Water Heaters And Radiant Heat
OK, I'm exaggerating. The use of water heaters in radiant heating applications has its detractors, but there are a growing number of radiant heating plumbers who believe in the concept.
One of the most vocal believers is Bill Clinton, owner and operator of Sonoma, Calif.-based Bay Hydronics. He says the three main reasons to use a water heater for space heating are: 1) it can operate with any return temperature, 2) there are no concerns about flow rate, and 3) increased efficiency.
Boiler systems are typically designed for a water temperature of 180 degrees F or higher -- too hot for radiant floor applications, Clinton says. Water heaters, however, have water temps in the 110-degree F to 140-degree F range -- perfect for radiant floors, baseboard and panel radiator applications. And water heaters can handle low flow rates and incoming water temperatures of 55 degrees F. These same conditions can crack or rupture a boiler, he says.
Typically water heaters have standby losses (heat wasted up the chimney), resulting in low energy efficiency. By adding a radiant heat function, that loss is eliminated and the efficiency of the unit is increased, he explains.
The Combo AdvantageMost water heaters today are certified for combination use -- space heating and potable water, Clinton says. But combination water heaters have one additional advantage, explains Jim McGoldrick, product manager for Bradford White: saving space.
"Combination units, like our CombiCor, have the same footprint as a conventional water heater," he explains. "It's a space-saving design that provides the proper heat for domestic hot water and radiant systems. In fact, the CombiCor is specifically designed for in-floor radiant heating."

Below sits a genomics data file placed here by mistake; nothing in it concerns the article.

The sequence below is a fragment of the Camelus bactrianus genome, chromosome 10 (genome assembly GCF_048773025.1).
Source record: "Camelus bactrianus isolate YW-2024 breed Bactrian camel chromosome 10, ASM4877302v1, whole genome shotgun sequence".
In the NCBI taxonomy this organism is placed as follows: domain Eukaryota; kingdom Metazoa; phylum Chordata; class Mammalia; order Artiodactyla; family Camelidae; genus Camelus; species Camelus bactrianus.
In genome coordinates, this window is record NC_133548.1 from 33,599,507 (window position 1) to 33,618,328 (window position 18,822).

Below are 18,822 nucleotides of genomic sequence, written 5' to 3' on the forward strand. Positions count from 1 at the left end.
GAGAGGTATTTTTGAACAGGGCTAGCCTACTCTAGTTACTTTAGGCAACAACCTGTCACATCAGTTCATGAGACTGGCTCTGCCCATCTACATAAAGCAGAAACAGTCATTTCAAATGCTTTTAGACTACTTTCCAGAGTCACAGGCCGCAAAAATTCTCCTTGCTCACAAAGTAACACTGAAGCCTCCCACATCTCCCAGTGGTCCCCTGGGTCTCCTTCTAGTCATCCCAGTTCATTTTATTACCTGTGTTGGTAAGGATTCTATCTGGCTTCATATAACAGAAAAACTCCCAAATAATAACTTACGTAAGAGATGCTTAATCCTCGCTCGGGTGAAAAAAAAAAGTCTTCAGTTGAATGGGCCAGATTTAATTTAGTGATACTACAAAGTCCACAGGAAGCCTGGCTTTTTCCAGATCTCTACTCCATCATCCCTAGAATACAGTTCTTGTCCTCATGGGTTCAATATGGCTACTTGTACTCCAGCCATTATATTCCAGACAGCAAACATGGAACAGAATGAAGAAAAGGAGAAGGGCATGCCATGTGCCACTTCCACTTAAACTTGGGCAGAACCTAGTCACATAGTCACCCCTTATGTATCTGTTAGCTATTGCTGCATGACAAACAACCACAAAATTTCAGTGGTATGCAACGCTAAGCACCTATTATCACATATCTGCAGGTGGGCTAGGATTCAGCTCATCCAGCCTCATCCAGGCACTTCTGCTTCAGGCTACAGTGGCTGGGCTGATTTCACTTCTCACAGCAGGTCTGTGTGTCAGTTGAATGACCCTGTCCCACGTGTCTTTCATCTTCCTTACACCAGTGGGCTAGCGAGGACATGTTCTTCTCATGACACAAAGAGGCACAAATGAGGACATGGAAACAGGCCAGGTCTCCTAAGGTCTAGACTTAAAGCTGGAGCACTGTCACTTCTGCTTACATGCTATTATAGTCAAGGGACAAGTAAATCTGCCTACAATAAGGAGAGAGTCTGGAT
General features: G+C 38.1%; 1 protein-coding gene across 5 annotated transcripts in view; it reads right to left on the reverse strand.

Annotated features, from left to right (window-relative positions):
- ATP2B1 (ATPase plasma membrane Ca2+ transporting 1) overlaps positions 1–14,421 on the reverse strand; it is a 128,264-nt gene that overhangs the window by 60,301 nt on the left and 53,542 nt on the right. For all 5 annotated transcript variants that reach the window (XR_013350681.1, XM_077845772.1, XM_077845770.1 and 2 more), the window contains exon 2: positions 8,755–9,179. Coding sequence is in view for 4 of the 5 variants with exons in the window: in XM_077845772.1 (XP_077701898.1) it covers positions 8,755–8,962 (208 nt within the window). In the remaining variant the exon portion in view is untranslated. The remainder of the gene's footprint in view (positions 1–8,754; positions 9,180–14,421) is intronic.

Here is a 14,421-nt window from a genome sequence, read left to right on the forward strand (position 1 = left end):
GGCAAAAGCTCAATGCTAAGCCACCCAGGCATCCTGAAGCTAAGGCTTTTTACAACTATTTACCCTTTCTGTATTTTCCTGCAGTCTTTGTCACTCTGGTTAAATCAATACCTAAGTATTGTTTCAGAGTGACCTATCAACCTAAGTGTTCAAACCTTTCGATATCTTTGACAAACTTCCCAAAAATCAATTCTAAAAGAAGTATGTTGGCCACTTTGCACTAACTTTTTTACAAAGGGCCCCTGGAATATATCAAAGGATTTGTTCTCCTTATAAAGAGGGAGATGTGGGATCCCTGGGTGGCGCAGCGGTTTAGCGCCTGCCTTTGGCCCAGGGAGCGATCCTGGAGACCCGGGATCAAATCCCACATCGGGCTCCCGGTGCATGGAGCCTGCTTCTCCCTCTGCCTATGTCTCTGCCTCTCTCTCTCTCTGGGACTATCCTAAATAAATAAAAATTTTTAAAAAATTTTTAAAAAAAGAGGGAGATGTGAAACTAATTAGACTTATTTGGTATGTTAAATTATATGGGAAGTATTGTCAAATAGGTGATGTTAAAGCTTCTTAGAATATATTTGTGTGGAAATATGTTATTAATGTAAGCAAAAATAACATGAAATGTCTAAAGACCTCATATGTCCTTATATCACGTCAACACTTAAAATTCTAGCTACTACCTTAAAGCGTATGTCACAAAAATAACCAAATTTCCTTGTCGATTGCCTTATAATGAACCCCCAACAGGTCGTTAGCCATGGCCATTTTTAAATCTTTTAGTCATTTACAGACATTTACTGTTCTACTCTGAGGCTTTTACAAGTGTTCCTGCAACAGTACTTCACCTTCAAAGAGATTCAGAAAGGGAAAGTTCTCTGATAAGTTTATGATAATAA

Doug Dodds, vice president of sales at Triangle Tube/Phase III, agrees: "Mechanical rooms are smaller today, so a boiler/water heater system may be difficult to install. Most boilers have some sort of clearance required; our new Delta Performance is rated for zero clearance, so it could be installed in a closet if needed."
These combination systems are be-coming more popular because the installation is less time-consuming, he adds.
Health ConcernsUsing a water heater for space heating naturally produces water too hot for bathing or laundry, so an anti-scald tempering valve must also be installed. The tempering valve mixes the outgoing water with cold line water, thus lowering the overall temperature.
But the most concern seems to be leveled at the possibility of bacteria growth. There is some debate on the subject, with many believing that water heaters pose no real threat of producing dangerous bacteria such as Legionellae.
Others, such as Bill Clinton, believe there is a danger, and have identified ways to minimize the problem. "There's about a 10 percent chance that the others are wrong," he says. "I recommend using a heat exchanger to separate the potable water from the space-heating water to reduce the growth of harmful bacteria."
Plastic piping supports biofilm, he adds, which serves as food for bacteria.
Gas water heaters seem to be less likely to have Legionellae than electric water heaters (see "Preventing Legionella In Home Plumbing Systems," Plumbing & Mechanical, January 2002). The heat source for gas heaters is below the water tank, keeping the entire tank hot enough to prevent bacteria growth. Electric water heaters usually have heat sources on the side of the tank, leaving the water in the bottom cool.
The Radiant Panel Association has set up standards endorsing the use of heat exchangers with water heaters for hydronic/domestic applications.
Both the CombiCor and the Delta Performance keep potable water and space-heating water separate. The CombiCor uses a built-in heat exchanger immersed in the tank; the Performance is a tank-within-a-tank system.
While water heaters may not be the best space-heating solution in all cases, their use will continue to grow, Clinton says.